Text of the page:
- America has used what Putin terms 'brute force' intervening in a number of countries since 9/11. He cites Iraq, Libya and Afghanistan, none of which could be called successes in any sense of the word. Moreover, these sort of interventions send a message to some of the world's bad actors that actually promotes the proliferation of WMDS. As Putin outs it, "The world reacts by asking: if you cannot count on international law, then you must find other ways to ensure your security. Thus a growing number of countries seek to acquire weapons of mass destruction. This is logical: if you have the bomb, no one will touch you. We are left with talk of the need to strengthen nonproliferation, when in reality this is being eroded."
Putin's has a point here. While not all U.S. interventions have been so poorly thought out or strategically bungled, lately our record has been pretty poor. Putin undoubtedly also has Kosovo on his mind, where we violated international law to bomb our historic ally Serbia's military installations and civilians to intervene in a sectarian civil war during the Clinton years. Then there was Libya's Khaddaffi, who voluntarily gave up his own WMD arsenal and then was attacked by the West and ended up as an extrajudicial execution victim whose corpse was sodomized. This was a major wake up call to a lot of countries, especially in the Middle East. Certainly the Iranians see it that way.
Putin finishes up by throwing President Obama a bone, saying their working relation is improving, but then comments on President Obama's throw away line on on American exceptionalism, where he stated that the United States’ policy is “what makes America different. It’s what makes us exceptional.”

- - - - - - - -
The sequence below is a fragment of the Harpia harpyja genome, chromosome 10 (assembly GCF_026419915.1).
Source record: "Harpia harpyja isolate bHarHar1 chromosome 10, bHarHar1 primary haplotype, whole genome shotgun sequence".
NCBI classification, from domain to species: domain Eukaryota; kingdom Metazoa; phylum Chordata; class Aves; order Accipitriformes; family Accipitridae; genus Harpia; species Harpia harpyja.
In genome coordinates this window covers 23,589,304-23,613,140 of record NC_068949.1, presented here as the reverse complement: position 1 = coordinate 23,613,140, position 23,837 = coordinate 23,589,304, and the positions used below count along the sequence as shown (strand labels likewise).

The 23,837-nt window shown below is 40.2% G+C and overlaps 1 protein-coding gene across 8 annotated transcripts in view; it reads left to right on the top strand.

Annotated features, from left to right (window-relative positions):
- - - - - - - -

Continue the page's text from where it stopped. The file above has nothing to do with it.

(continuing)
Obviously, President Obama tossed that out as a feel good tidbit, because based on almost every action he's taken since he took office President Obama obviously doesn't believe it himself. Putin finishes by saying: "It is extremely dangerous to encourage people to see themselves as exceptional, whatever the motivation. There are big countries and small countries, rich and poor, those with long democratic traditions and those still finding their way to democracy. Their policies differ, too. We are all different, but when we ask for the Lord’s blessings, we must not forget that God created us equal."
Fine, the line on G-d is a bit stilted coming from a former KGB leader. But while America is exceptional, what President Putin is reminding Americans here is that other countries feel the same way about themselves. It's called nationalism. We've simply gotten a little unused to thinking that way, because it's been a long time since America had a president who considers America's interests first...the way Putin does Russia's.
That's why he's so popular with the majority of Russians.
Is this the start of a new Cold War? Hardly. Vladimir Putin is not our enemy per se. He's merely seeking to derive maximum advantage for Russia. And if we elect a clueless, narcissistic amateur as our commander-in-chief, can we really blame Putin for using that to his country's advantage?
It's like judo, where you manipulate an opponent's strength against him. Putin's good at judo. Barack Obama never even played the game.